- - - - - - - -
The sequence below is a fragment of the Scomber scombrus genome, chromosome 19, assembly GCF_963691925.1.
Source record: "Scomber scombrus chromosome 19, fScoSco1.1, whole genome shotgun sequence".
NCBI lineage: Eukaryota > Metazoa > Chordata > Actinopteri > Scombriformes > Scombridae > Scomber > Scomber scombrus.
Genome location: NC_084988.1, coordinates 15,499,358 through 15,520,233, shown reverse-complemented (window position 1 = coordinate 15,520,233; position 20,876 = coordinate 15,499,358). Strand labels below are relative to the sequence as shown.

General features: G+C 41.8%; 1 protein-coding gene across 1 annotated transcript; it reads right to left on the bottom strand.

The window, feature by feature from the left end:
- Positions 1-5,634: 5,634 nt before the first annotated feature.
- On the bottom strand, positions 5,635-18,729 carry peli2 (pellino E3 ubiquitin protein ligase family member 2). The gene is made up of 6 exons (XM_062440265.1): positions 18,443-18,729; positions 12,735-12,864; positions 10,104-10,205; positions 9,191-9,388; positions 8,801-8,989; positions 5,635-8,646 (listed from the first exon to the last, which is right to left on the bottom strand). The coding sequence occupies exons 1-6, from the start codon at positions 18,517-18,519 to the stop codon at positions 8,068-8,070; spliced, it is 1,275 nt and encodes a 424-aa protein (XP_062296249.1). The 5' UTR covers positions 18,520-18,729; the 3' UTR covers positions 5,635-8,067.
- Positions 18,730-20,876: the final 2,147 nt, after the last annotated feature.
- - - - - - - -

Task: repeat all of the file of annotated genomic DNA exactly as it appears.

The sequence below is a fragment of the Scomber scombrus genome, chromosome 19, assembly GCF_963691925.1.
Source record: "Scomber scombrus chromosome 19, fScoSco1.1, whole genome shotgun sequence".
NCBI lineage: Eukaryota > Metazoa > Chordata > Actinopteri > Scombriformes > Scombridae > Scomber > Scomber scombrus.
Genome location: NC_084988.1, coordinates 15,499,358 through 15,520,233, shown reverse-complemented (window position 1 = coordinate 15,520,233; position 20,876 = coordinate 15,499,358). Strand labels below are relative to the sequence as shown.

General features: G+C 41.8%; 1 protein-coding gene across 1 annotated transcript; it reads right to left on the bottom strand.

The window, feature by feature from the left end:
- Positions 1-5,634: 5,634 nt before the first annotated feature.
- On the bottom strand, positions 5,635-18,729 carry peli2 (pellino E3 ubiquitin protein ligase family member 2). The gene is made up of 6 exons (XM_062440265.1): positions 18,443-18,729; positions 12,735-12,864; positions 10,104-10,205; positions 9,191-9,388; positions 8,801-8,989; positions 5,635-8,646 (listed from the first exon to the last, which is right to left on the bottom strand). The coding sequence occupies exons 1-6, from the start codon at positions 18,517-18,519 to the stop codon at positions 8,068-8,070; spliced, it is 1,275 nt and encodes a 424-aa protein (XP_062296249.1). The 5' UTR covers positions 18,520-18,729; the 3' UTR covers positions 5,635-8,067.
- Positions 18,730-20,876: the final 2,147 nt, after the last annotated feature.